Min tx interval: 300   - Min rx interval: 300
              Min Echo interval: 300

where:
Peer Addr :: Remote IP
Peer Intf :: local egress interface
LAddr   :: Local IP
LD/RD   :: Local Discriminator/Remote Discriminator
Holdown :: rx-interval*multiplier for the egress interface
(mult)  :: multiplier value for the egress interface
Last Up :: Timestamp(in 100ths of a second since system up) from the last time          the peer session came up
Last Down :: Timestamp(in 100ths of a second since system up) from the last time the peer session went down
Diag :: Last diag value – diagnostic code specifying the local system’s reason for the last change to Down state.

Rx Count: 5633, Rx Interval (ms) min/max/avg: 223/328/270 last: 261 ms ago
Tx Count: 5625, Tx Interval (ms) min/max/avg: 223/328/271 last: 261 ms ago
Detect Time: 900
Sched Delay: 1*TxInt: 4734, 2*TxInt: 895, 3*TxInt: 0, GT 3*TxInt: 0

In Rx and Tx Count columns, you can check the minimum, maximum and average intervals of sent and received bfd packets and also the time elapsed since the last bfd packet was sent and received.

The Sched Delay counter also tells us in which interval this switch is sending bfd packets. 

For example in above output, switch has sent bfd packets within the first and second intervals. Usually intervals are 300msecs with a multiplier of 3, which means if packets are sent after 300×3=900msec there can be a bfd flap.

So it is always preferable to see packets being sent within/before the 3rd interval.

3) show bfd peers history
This output gives us the history of all recent bfd events
We will see some examples below.

Logs to gather:
– show tech-suuport | no-more
– show logging system | no-more
– show agent qtrace | no-more
– show agent logs | no-more
– cpu graph during time of the problem

Troubleshooting steps:

Consider the below lab setup:

co642 (et49/1) ←——–> (et49/1) co643

Configs:
On co642:
interface Ethernet49/1
   no switchport
   ip address 49.49.49.1/24
!
router bgp 100
   neighbor 49.49.49.2 remote-as 100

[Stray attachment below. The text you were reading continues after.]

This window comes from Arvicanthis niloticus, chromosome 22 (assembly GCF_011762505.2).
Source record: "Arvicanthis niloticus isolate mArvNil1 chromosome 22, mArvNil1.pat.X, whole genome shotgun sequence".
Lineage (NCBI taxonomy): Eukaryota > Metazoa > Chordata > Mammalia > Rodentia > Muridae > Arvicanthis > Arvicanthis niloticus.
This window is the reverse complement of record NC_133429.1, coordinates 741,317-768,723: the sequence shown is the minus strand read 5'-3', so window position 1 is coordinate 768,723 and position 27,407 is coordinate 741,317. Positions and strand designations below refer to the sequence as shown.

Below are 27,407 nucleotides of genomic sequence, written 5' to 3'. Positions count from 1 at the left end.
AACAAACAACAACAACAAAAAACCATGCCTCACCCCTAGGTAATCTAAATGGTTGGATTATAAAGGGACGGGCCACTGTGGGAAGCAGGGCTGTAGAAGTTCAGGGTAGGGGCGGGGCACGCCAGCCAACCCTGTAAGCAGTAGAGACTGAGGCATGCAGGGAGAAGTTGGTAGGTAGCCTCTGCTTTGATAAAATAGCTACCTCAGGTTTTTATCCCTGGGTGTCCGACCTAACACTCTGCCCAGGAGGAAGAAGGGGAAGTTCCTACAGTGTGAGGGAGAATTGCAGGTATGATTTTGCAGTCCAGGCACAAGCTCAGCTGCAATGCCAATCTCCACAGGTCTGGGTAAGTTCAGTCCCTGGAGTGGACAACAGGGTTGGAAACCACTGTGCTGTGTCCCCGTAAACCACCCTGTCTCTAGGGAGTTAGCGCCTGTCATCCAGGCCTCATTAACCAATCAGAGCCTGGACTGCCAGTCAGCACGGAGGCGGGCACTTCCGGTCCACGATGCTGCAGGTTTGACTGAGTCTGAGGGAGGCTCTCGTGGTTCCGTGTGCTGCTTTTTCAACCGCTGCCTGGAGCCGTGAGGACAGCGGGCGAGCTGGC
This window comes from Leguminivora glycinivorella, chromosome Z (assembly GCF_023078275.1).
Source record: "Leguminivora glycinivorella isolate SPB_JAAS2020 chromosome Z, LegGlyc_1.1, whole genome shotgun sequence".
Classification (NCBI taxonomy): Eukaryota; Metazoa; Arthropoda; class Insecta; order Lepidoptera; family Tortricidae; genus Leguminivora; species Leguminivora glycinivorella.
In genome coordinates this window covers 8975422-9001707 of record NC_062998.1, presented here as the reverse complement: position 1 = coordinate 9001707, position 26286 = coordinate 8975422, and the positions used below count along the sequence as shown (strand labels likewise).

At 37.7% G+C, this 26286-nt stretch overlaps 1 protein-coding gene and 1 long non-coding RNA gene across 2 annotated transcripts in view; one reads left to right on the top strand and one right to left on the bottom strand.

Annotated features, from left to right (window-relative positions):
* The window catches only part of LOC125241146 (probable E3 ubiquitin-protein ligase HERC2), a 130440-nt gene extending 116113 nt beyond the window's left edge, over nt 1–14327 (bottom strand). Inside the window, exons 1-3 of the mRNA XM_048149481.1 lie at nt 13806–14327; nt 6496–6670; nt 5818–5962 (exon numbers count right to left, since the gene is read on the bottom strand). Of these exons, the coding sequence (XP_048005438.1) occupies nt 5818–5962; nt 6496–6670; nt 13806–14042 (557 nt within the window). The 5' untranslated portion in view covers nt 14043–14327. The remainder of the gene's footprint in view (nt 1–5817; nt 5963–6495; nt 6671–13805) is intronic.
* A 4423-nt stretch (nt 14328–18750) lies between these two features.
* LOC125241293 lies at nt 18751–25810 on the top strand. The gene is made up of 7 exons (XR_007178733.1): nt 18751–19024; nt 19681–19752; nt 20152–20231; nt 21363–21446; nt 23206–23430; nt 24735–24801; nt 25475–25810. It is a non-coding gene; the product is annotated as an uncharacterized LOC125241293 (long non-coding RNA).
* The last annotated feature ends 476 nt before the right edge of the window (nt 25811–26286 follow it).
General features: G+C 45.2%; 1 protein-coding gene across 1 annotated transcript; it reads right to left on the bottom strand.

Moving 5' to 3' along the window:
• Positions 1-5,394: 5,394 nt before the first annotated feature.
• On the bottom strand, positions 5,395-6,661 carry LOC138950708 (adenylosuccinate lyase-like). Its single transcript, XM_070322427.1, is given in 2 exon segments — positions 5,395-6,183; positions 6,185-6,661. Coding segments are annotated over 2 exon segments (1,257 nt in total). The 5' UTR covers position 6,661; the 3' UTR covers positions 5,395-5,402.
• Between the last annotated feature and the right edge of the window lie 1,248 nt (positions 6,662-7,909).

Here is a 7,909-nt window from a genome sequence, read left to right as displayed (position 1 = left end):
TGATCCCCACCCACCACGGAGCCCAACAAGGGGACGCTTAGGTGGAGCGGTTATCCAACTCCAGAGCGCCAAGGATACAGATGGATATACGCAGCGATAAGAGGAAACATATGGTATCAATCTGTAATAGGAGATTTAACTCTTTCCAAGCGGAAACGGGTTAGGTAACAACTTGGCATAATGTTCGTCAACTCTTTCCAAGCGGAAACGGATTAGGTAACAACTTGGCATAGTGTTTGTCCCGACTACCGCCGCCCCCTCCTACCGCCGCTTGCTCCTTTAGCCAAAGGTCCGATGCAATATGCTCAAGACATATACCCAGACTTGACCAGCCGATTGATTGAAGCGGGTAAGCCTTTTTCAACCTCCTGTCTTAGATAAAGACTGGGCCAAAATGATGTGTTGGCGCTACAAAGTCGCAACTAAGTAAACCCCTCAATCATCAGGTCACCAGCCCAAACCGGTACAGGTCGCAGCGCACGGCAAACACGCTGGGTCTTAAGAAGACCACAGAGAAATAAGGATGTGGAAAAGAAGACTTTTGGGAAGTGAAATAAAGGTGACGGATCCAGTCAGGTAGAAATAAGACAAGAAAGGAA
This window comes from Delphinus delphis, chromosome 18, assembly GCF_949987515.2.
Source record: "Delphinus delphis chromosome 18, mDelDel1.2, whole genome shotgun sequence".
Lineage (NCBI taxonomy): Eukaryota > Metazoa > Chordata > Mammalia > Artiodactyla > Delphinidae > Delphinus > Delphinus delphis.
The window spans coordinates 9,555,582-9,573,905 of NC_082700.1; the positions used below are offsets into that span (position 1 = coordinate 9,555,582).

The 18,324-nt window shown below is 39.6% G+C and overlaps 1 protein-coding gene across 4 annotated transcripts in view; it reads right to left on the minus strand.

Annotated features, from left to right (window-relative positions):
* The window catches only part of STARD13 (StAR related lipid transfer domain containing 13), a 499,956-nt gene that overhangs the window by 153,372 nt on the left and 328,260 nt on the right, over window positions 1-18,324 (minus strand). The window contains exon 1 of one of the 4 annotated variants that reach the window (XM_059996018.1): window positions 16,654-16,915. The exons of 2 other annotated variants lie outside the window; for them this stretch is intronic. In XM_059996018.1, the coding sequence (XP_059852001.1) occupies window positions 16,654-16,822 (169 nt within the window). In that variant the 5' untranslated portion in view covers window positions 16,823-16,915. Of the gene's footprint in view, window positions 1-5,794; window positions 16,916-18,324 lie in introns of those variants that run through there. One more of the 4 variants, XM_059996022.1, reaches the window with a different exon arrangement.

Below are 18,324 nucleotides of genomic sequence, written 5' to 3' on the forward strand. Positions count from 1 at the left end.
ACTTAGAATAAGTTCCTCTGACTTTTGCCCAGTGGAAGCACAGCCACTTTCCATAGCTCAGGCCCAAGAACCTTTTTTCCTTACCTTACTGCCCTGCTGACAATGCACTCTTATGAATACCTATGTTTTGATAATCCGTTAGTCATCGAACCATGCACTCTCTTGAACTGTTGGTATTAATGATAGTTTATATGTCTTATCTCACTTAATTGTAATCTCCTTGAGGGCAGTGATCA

neighbor 49.49.49.2 bfd
   neighbor 49.49.49.2 maximum-routes 12000

On co643:
interface Ethernet49/1
   no switchport
   ip address 49.49.49.2/24
!
router bgp 100
   neighbor 49.49.49.1 remote-as 100
   neighbor 49.49.49.1 bfd
   neighbor 49.49.49.1 maximum-routes 12000

1) BFD goes down because of underlying physical interface going down:

Uusally we will see that the protocol (let’s take bgp as example here) bounced. Find out the interface used for establishing bgp session and check if it went down. Take a look at output of “show logging” and look for the following:

Dec  6 20:28:10 co642 Bfd: %BFD-5-STATE_CHANGE: peer (vrf:default, ip:49.49.49.2, intf:Ethernet49/1, srcIp:0.0.0.0, type:normal) changed state from Down to Up diag None
Dec  6 20:57:26 co642 Rib: %BGP-3-NOTIFICATION: sent to neighbor 49.49.49.2 (AS 100) 6/6 (Cease/other configuration change <Hard Reset>) 0 bytes
Dec  6 20:57:26 co642 Rib: %BGP-BFD-STATE-CHANGE: peer 49.49.49.2 (AS 100) Up to Down
Dec  6 20:57:26 co642 Rib: %BGP-5-ADJCHANGE: peer 49.49.49.2 (AS 100) old state Established event Stop new state Idle
Dec  6 20:57:26 co642 Ebra: %LINEPROTO-5-UPDOWN: Line protocol on Interface Ethernet49/1, changed state to down
Dec  6 20:57:26 co642 Bfd: %BFD-5-STATE_CHANGE: peer (vrf:default, ip:49.49.49.2, intf:Ethernet49/1, srcIp:0.0.0.0, type:normal) changed state from Up to Down diag None

Here you can see that BFD first went down (BFD-5-STATE_CHANGE), which brought down the BGP session (BGP-BFD-STATE-CHANGE). This is because bfd fallover was configured for bgp
(neighbor a.b.c.d bfd). You can see et49/1 is used for the bfd and bgp session and this is the interface whose line protocol went down.